While Kentucky ’s state primary elections often fly under the radar, this year’s secretary of state contest functioned as a referendum among Republicans on whether the 2020 election was stolen from former President Donald Trump. Once again, “Stop the Steal” lost, and truth prevailed.

Incumbent Secretary of State Michael Adams, a Republican who has rejected stolen election claims as “crazy myths,” soundly defeated two election-denying challengers in the Republican primary. Adams earned 64% of the vote, leading his next closest competitor, Stephen Knipper, by nearly 40 points.

Adams stood by his convictions and his record, and Bluegrass Republicans noticed.

Adams took office as the commonwealth’s chief elections officer in January 2020, just in time for the COVID-19 pandemic, the killing of Breonna Taylor in Louisville, and the chaotic 2020 presidential election. In the midst of deep partisan divides, Adams got to work alongside newly elected Democratic Gov. Andy Beshear to expand early in-person and absentee voting, giving voters more options for participating in the 2020 election safely and securely. After the election, Adams defended the integrity of the process and walked voters through the many mechanisms in place to keep Kentucky elections secure.

In 2021, Adams and Beshear built upon the bipartisan goodwill they earned in 2020 to pass a substantial election reform package through the state legislature. The bill made elections more accessible for voters by permanently offering early in-person voting, creating an online portal for requesting an absentee ballot, and opening county vote centers. The legislation also improved election security by requiring paper ballots, implementing risk-limiting audits, and developing a process for curing ballot signatures. The package was a bipartisan success.

Despite his achievements in office, Adams came under fire for his support of Kentucky’s continued membership in the Electronic Registration Information Center, an organization designed to help states keep voter rolls up to date. Although the organization had previously been lauded by Republican state officials, eight Republican-led states have recently withdrawn from the organization, citing amorphous concerns about voter privacy and partisan bias. Nevertheless, Adams has stuck to his convictions, and Kentucky will continue to update its voter rolls using ERIC data.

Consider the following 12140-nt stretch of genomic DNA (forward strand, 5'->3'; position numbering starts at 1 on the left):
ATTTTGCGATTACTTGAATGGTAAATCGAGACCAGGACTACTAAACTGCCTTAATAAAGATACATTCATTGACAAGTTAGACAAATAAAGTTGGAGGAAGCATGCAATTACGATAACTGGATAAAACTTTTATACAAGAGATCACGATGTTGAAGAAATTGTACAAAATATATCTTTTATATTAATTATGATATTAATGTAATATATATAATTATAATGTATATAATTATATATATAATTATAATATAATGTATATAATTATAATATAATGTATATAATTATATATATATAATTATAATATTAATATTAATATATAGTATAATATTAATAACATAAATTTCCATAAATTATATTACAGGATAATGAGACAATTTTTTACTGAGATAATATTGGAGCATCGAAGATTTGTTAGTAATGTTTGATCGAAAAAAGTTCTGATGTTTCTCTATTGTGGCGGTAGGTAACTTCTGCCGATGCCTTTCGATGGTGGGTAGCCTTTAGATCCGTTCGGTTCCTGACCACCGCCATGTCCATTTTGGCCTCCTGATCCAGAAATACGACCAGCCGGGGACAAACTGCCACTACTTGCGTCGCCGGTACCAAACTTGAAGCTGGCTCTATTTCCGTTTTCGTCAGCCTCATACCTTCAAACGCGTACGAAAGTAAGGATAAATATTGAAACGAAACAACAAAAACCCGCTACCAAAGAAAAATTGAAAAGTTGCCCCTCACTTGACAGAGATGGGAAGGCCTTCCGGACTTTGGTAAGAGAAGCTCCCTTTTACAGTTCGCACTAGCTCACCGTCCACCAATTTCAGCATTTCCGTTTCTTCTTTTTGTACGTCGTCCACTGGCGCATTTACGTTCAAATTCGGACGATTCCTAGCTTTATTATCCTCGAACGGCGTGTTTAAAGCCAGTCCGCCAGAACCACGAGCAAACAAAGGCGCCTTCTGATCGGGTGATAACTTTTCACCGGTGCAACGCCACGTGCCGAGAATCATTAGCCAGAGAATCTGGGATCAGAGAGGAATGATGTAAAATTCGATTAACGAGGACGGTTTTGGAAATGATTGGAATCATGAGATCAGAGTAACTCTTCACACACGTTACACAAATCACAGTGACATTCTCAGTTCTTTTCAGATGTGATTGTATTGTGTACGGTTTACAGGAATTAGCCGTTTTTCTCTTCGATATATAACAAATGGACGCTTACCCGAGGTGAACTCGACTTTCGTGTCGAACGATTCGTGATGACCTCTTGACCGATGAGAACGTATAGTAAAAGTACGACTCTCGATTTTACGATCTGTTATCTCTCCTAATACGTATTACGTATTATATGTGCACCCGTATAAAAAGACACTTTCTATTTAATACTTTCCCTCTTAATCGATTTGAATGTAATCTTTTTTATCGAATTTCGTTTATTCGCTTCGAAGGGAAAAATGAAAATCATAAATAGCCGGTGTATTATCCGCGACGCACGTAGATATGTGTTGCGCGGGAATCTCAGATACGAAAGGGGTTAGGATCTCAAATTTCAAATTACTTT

It may sound surprising that a pro-democracy candidate, who rejects the stolen election narrative and stands firm amid national pressure, could win in a primary limited just to registered GOP voters. After all, in a recent poll of Republican voters, more than 60% reported that they want candidates who say Trump actually won the 2020 election.

But Adams is not the first secretary of state to stand up to stolen election claims and be rewarded by voters. Like Adams, Georgia Secretary of State Brad Raffensperger famously dismissed arguments that Georgia’s election was stolen, going so far as to rebuff Trump’s request to “find” him votes. Like Adams, Raffensperger supported legislation to improve election access and security. And, like Adams, Raffensperger won big in a Republican primary.

Even outside of red states, straight-shooting Republicans have done well. For example, former Washington Secretary of State Kim Wyman developed a reputation for telling the truth and administering the state’s all-mail elections with competence. When Trump criticized vote-by-mail in advance of the 2020 election, Wyman stood up for her state’s electoral system and defended its integrity. Voters responded, and Wyman defeated her Democratic opponent, earning a third term in the deep blue state.

Telling voters the truth and serving constituents well continues to be the path to electoral success for our country’s top election officials. Michael Adams’s victory in the Kentucky GOP primary is yet another example showing that despite Trump’s attempts to undermine our elections, there’s still an appetite for Republicans who lead with conviction, speak honestly to voters, and work diligently to improve elections.